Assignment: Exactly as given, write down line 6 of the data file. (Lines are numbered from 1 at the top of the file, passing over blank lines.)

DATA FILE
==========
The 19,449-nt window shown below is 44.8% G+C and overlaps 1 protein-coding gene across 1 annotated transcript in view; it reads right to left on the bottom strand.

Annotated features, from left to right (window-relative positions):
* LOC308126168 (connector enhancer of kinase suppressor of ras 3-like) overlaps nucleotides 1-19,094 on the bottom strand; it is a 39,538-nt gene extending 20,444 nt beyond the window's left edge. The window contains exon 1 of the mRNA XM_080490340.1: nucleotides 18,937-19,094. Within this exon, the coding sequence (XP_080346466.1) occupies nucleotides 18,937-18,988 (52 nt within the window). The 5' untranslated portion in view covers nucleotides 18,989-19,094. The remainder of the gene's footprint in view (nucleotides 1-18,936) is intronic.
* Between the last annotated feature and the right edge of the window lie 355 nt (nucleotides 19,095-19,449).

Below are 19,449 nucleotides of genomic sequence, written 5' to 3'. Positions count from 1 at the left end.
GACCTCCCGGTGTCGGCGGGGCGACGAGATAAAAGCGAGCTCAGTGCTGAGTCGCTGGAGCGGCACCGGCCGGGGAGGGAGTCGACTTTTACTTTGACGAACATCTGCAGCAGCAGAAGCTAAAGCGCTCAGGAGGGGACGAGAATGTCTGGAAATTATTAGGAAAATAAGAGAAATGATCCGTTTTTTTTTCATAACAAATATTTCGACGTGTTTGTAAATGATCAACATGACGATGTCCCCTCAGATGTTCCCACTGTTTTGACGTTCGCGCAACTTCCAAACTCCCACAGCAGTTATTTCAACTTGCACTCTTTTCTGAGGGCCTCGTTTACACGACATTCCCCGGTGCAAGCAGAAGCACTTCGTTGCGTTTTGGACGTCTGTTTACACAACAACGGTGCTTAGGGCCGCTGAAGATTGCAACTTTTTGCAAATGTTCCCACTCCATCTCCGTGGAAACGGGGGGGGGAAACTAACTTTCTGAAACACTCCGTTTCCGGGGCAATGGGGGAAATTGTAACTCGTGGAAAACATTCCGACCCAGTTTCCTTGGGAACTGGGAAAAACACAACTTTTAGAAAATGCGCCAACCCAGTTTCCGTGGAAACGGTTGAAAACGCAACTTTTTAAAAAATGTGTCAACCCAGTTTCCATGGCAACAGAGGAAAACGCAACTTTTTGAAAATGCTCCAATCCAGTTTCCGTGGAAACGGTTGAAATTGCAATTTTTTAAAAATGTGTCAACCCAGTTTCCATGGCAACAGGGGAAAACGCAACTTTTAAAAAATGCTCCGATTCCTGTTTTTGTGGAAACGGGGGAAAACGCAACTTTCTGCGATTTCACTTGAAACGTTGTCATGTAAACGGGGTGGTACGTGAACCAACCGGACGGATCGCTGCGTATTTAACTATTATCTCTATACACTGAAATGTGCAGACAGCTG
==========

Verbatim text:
GACCTCCCGGTGTCGGCGGGGCGACGAGATAAAAGCGAGCTCAGTGCTGAGTCGCTGGAGCGGCACCGGCCGGGGAGGGAGTCGACTTTTACTTTGACGAACATCTGCAGCAGCAGAAGCTAAAGCGCTCAGGAGGGGACGAGAATGTCTGGAAATTATTAGGAAAATAAGAGAAATGATCCGTTTTTTTTTCATAACAAATATTTCGACGTGTTTGTAAATGATCAACATGACGATGTCCCCTCAGATGTTCCCACTGTTTTGACGTTCGCGCAACTTCCAAACTCCCACAGCAGTTATTTCAACTTGCACTCTTTTCTGAGGGCCTCGTTTACACGACATTCCCCGGTGCAAGCAGAAGCACTTCGTTGCGTTTTGGACGTCTGTTTACACAACAACGGTGCTTAGGGCCGCTGAAGATTGCAACTTTTTGCAAATGTTCCCACTCCATCTCCGTGGAAACGGGGGGGGGAAACTAACTTTCTGAAACACTCCGTTTCCGGGGCAATGGGGGAAATTGTAACTCGTGGAAAACATTCCGACCCAGTTTCCTTGGGAACTGGGAAAAACACAACTTTTAGAAAATGCGCCAACCCAGTTTCCGTGGAAACGGTTGAAAACGCAACTTTTTAAAAAATGTGTCAACCCAGTTTCCATGGCAACAGAGGAAAACGCAACTTTTTGAAAATGCTCCAATCCAGTTTCCGTGGAAACGGTTGAAATTGCAATTTTTTAAAAATGTGTCAACCCAGTTTCCATGGCAACAGGGGAAAACGCAACTTTTAAAAAATGCTCCGATTCCTGTTTTTGTGGAAACGGGGGAAAACGCAACTTTCTGCGATTTCACTTGAAACGTTGTCATGTAAACGGGGTGGTACGTGAACCAACCGGACGGATCGCTGCGTATTTAACTATTATCTCTATACACTGAAATGTGCAGACAGCTG